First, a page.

Finally, \begin{equation} \sum _{n=1}^{\infty } \sin \left(\pi \sqrt{n^2+s^2}\right)=-\frac{s^3}{2}\int_0^\infty e^{\frac{\pi s}{2}\left( u-\frac{ 1}{u} \right)}\left(f\left( 2\pi su \right)-1 \right)\mathrm{d}u-\frac{\pi}{2}sY_1\left( \pi s \right)-\frac{1}{2}\sin \pi s \end{equation} which seems to be numerically correct.

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  • $\begingroup$ Ingenious to differentiate w.r.t $a$ and using Poisson formula! I didn't come up with this to find the connection between the original one and the Macdonald-K series. In fact, this problem, together with some I already posted before (which you also discussed/answered), come from the same part of a blog which treats applications on Bessel variations. $\endgroup$ – Iridescent Oct 11 '19 at 3:32
  • $\begingroup$ I learnt the Bessel theory a year ago but forgot much. It looks like I have to revise more. : ) $\endgroup$ – Iridescent Oct 11 '19 at 3:34
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Let's see: $$ \sin\left(\pi\sqrt{n^2+1}\right)=\sin\left(\pi n+\frac{\pi}{n+\sqrt{n^2+1}}\right)=(-1)^n\sin\left(\frac{\pi}{n+\sqrt{n^2+1}}\right) $$ hence the series is convergent by Leibniz' test. The collateral series $$ S(m)=\sum_{n\geq 1}(-1)^n\left(\frac{1}{n+\sqrt{n^2+1}}\right)^{2m+1} $$ are interesting objects, related to some series due to Ramanujan. By the (inverse) Laplace transform $$ S(0)=\sum_{n\geq 1}\frac{(-1)^n}{n+\sqrt{n^2+1}}=\int_{0}^{+\infty}\frac{J_1(s)}{s}\sum_{n\geq 1}(-1)^n e^{-ns}\,ds=-\int_{0}^{+\infty}\frac{J_1(s)}{s(e^s+1)}\,ds $$ and by the integral representation for the Bessel function $J_1$ $$ \frac{J_1(s)}{s}=\frac{1}{\pi}\int_{0}^{\pi}\cos(s\cos\theta)\sin^2(\theta)\,d\theta $$ such that $$ S(0) = -\frac{1}{2\pi}\cdot\Re\int_{0}^{\pi}\psi\left(\frac{2+i\cos\theta}{2}\right)-\psi\left(\frac{1+i\cos\theta}{2}\right)\,d\theta.$$ These real parts of digamma functions are extremely well-behaved on $[0,\pi]$, hence any numerical integration algorithm is able to find $S(0)\approx -0.271597$ with arbitrary accuracy. The same approach can be applied to $S(1),S(2),\ldots$ and the sequence $\{S(n)\}_{n\geq 0}$ roughly converges to zero like $\frac{1}{(1+\sqrt{2})^{2n}}$, so it is sufficient to compute $S(n)$ up to a small $n$ with good accuracy, then invoke interpolation to approximate $$\sum_{n\geq 1}\sin(\pi\sqrt{n^2+1})=\sum_{m\geq 0}\frac{\pi^{2m+1}(-1)^m}{(2m+1)!}S(m)\approx \color{red}{-0.566582}.$$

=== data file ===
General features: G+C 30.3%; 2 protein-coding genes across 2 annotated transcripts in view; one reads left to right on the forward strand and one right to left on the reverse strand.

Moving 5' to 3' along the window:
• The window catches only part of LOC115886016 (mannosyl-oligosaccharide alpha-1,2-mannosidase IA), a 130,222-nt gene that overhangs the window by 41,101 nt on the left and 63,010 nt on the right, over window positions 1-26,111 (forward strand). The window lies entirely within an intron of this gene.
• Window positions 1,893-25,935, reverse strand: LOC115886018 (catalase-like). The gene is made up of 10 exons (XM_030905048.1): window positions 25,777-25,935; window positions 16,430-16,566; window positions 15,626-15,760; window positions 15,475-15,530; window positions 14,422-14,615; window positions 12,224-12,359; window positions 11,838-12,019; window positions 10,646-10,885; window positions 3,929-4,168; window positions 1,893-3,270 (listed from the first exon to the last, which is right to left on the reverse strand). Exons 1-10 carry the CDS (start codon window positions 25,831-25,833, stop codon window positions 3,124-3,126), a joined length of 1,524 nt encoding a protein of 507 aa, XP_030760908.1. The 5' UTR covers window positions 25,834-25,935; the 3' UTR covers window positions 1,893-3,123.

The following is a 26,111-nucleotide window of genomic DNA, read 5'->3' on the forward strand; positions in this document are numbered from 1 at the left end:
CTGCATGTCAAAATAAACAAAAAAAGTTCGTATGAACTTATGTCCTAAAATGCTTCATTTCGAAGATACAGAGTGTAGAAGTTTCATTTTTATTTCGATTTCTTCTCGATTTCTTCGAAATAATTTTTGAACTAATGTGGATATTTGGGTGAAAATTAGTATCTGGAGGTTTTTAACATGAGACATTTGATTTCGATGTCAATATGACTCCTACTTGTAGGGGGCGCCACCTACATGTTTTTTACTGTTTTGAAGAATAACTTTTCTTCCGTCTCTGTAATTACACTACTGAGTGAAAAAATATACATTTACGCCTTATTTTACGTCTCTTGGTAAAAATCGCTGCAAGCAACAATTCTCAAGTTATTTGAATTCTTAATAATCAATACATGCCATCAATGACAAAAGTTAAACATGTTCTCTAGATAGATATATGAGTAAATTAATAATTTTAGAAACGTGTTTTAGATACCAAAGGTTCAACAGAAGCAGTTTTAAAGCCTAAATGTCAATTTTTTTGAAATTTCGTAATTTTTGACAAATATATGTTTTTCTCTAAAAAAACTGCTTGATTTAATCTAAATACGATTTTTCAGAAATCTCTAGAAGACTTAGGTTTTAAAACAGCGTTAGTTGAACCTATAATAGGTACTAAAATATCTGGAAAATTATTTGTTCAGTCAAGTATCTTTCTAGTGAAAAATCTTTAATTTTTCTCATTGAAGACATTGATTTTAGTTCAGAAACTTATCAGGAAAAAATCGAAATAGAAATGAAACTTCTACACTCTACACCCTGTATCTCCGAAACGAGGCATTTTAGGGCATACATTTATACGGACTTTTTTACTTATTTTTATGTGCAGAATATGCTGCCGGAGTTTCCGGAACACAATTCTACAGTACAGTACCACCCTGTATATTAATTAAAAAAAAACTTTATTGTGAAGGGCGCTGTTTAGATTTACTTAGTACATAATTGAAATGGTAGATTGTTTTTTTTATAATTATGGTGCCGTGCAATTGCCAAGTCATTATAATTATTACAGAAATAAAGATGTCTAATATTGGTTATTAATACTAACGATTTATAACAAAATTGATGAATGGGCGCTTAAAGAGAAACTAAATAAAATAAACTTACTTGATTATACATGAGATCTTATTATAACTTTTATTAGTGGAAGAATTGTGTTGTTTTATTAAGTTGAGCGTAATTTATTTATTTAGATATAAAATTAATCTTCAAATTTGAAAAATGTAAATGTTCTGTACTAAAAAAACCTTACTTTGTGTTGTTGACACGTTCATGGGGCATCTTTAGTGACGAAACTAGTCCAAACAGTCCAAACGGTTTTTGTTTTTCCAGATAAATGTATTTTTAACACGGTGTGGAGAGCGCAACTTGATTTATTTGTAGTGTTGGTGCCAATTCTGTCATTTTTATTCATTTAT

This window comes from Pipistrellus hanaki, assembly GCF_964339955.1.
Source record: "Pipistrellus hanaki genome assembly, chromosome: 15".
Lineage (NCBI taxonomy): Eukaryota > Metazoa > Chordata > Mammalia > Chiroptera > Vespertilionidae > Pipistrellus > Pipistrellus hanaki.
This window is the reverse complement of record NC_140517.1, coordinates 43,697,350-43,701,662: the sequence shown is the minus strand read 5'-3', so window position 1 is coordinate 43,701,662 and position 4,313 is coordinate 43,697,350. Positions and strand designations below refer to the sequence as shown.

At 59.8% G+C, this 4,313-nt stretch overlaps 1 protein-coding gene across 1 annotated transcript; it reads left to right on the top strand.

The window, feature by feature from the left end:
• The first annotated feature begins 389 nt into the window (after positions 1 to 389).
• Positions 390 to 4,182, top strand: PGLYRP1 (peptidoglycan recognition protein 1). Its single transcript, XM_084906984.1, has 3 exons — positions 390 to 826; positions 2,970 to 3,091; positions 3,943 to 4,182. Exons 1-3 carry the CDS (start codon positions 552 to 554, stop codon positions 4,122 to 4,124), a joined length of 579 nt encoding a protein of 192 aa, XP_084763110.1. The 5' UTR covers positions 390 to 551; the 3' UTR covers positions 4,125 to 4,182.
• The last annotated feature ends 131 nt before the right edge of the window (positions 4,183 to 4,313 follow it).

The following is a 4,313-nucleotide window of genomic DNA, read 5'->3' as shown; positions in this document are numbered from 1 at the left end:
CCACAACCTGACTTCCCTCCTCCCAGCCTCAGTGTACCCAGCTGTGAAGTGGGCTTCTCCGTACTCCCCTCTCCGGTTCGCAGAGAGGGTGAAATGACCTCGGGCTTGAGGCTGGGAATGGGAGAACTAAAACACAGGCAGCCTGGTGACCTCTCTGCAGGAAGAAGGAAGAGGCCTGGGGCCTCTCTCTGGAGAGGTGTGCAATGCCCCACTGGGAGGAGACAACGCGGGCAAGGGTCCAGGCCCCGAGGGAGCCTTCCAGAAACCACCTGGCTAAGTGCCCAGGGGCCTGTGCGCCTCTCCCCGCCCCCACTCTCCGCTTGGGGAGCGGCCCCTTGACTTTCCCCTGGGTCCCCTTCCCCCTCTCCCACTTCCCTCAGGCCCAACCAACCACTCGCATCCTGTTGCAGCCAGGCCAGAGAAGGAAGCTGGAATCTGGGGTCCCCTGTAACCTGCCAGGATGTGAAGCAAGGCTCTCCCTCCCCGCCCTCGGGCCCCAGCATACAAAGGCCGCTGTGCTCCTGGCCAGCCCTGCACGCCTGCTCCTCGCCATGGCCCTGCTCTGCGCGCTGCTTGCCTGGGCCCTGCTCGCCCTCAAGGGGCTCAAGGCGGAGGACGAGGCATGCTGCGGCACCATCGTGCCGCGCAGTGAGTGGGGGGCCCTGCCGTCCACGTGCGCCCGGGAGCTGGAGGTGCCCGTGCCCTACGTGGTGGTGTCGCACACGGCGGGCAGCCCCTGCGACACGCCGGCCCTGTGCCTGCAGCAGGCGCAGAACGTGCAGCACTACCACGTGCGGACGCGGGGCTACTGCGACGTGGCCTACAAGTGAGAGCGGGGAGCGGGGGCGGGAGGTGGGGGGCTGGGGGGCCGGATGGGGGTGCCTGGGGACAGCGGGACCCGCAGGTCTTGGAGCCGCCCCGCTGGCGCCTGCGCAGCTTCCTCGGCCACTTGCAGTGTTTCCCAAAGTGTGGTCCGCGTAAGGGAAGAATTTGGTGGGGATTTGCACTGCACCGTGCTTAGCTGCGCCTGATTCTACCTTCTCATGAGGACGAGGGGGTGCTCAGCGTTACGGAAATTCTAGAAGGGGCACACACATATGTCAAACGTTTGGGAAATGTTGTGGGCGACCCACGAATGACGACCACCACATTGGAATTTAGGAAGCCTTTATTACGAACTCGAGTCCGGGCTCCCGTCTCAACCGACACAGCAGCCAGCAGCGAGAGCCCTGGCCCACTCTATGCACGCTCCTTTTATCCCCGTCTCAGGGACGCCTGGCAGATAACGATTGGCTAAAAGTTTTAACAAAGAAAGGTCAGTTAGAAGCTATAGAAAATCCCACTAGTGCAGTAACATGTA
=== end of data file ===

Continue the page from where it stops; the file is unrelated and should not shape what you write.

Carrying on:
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  • $\begingroup$ Interesting manipulation. $\endgroup$ – Iridescent Sep 30 '19 at 11:56